JOIN

FaTE Sings In Sunnier Days Ahead

Lucy Gellman | April 5th, 2021

FaTE Sings In Sunnier Days Ahead

Music  |  Arts & Culture  |  COVID-19

FaTE Only Me

FaTE Photo. 

The track starts with an easy, bright groove, the keys bouncing. Percussion joins in, and suddenly the song has a heartbeat. In the background, vocalist Fernanda Franco gives a little cheer, and then a purr. She steps up to the mic, and a listener can hear the sun coming out after a long winter. Franco is ready for it, her voice warm and muscled as it wraps around the lyrics.

“Bougie moments catchin’ lawless/Ain’t no love there,” she croons. “Beggin’ for us, hearin’ from us/Better prepaaaare/Oowee!/ Look at me/Wearin’ these minis now what do you see?”

Friday, FaTE—short for Fernanda and the Ephemeral—welcomed in spring with “Only Me,” the first track it has released since June of last year. Recorded at Roxbury Station earlier this year, the song is an overdue anthem to self-love, warm weather, and brighter days to come if listeners can hold on for just a little longer.

It is available on Bandcamp and features Franco on vocals, Alex Patrie on keys and synthesizer, Zack Rosenberg on guitar, Zack Ross on bass and Nick Morcaldi on drums. Franco said it is one of three tracks that the band will be dropping in the next few weeks.

“This was my redemption song,” she said in a recent phone call. “It was my song reminding myself that I'm here for me. It wasn't for anybody but me. It's really uplifting and it's really bright, and it's about not having any shame in who you are. I'm so excited to release it.”

Franco first wrote “Only Me” a few years ago, when she was in the process of parting ways with “these negative people in my life.” She remembered what putting herself first looked and felt like, she said. When she left the house in short skirts and booty shorts, “it wasn't for anyone else,” she said. “It was just me enjoying myself.”

After writing the lyrics, she whipped the song out at a jam session and the band put music to it. She and Patrie are tinkerers by nature, she said—they’ve been fine-tuning it ever since. Before Covid-19 hit New Haven last year, the band performed it in almost every live gig that it had. There was a version soaked in synth, and a version where Phat A$tronaut’s Dylan Olimpi McDonnell jumped in with a horn. Because of Covid-19, the band was not able to record it until earlier this year.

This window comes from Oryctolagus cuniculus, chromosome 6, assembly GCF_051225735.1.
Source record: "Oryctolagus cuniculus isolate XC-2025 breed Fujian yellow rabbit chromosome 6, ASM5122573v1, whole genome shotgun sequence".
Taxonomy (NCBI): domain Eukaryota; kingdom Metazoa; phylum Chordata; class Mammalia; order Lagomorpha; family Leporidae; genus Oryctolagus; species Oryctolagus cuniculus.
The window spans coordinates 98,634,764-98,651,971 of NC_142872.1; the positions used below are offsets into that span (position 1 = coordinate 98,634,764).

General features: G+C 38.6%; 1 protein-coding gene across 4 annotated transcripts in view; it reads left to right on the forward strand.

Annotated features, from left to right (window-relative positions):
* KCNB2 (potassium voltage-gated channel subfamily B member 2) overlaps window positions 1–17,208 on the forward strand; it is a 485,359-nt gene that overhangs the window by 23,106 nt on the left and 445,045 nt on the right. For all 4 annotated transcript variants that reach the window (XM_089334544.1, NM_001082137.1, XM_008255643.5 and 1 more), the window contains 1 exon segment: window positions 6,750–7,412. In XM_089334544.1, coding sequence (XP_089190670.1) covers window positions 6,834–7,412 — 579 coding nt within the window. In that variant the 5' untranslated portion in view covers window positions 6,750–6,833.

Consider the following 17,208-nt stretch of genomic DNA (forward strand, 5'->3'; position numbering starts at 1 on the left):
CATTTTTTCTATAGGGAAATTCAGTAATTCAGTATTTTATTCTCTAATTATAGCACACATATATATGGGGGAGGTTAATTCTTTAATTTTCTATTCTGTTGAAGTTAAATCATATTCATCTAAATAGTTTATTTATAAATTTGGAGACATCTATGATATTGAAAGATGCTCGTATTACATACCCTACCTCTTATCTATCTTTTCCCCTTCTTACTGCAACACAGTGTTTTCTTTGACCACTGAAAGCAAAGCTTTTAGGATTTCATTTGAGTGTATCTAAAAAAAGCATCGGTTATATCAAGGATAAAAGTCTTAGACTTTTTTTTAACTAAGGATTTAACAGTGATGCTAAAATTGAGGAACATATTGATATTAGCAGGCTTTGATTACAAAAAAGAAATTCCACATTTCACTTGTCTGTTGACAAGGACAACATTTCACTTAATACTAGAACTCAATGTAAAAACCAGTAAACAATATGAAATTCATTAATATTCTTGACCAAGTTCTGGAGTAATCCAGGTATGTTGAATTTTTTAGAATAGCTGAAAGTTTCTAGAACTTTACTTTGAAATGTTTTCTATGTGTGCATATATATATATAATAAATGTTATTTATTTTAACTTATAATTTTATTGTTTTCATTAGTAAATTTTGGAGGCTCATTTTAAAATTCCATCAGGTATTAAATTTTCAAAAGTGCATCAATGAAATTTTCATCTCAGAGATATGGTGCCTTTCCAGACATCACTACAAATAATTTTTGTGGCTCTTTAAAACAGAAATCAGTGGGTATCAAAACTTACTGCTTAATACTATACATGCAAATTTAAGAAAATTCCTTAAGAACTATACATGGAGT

Maybe because it has been in the works for so long, the finished track feels triumphant. On keys, Patrie is mellow, easing into the song with a politesse that lets a listener roll right into it. Franco, whose background ranges from opera to pop to jazz and bossa nova, comes in ready to make a statement. Rising over percussion, her voice soars, suddenly layered on itself. She wails and growls, her voice dancing. When she declares that “all of your drama just isn’t for me,” it’s full of sass and moxie.   

It’s a bright spot for her, too. For 13 months, Franco’s musical calendar has been eerily quiet. In the past year, she has done a few virtual sets, including for TheaterWorks in Hartford and the Shubert Theater in New Haven. Meanwhile, FaTE hasn’t been able to perform for a live audience at all. In the midst of working and mothering in a pandemic—she is a special education and ESL teacher at Booker T. Washington Academy—Franco also contracted Covid-19 last year, despite following masking and disinfecting protocols. She called herself “blessed” to have recovered as quickly as she did.

“It's been a lot,” she said. “It's been hard, I think, for every creative. It's heavy. It's just all us dealing with the pandemic, and the decisions we have to make during a pandemic. There are a lot of changes, and a lot of difficult situations. And there’s a lot of positivity too. I have a wonderful partner. I have a wonderful roommate who is my best friend. It’s finding that balance.”

She said she sees the song as a promise that spring and summer—and in-person gathering and gigging—are closer than her pandemic-weary listers may think. When she was recording it, she thought about the friends and family close to her who have been struggling with pandemic fatigue and the weight of Covid-19 as it enters a second year. The song, which was originally written as a gift to herself, is now a gift to them. 

“That's what I want for everyone,” she said. “To come out of quarantine, and to have this. As we start acclimating to the new normal, everyone is going to have to find themselves again.”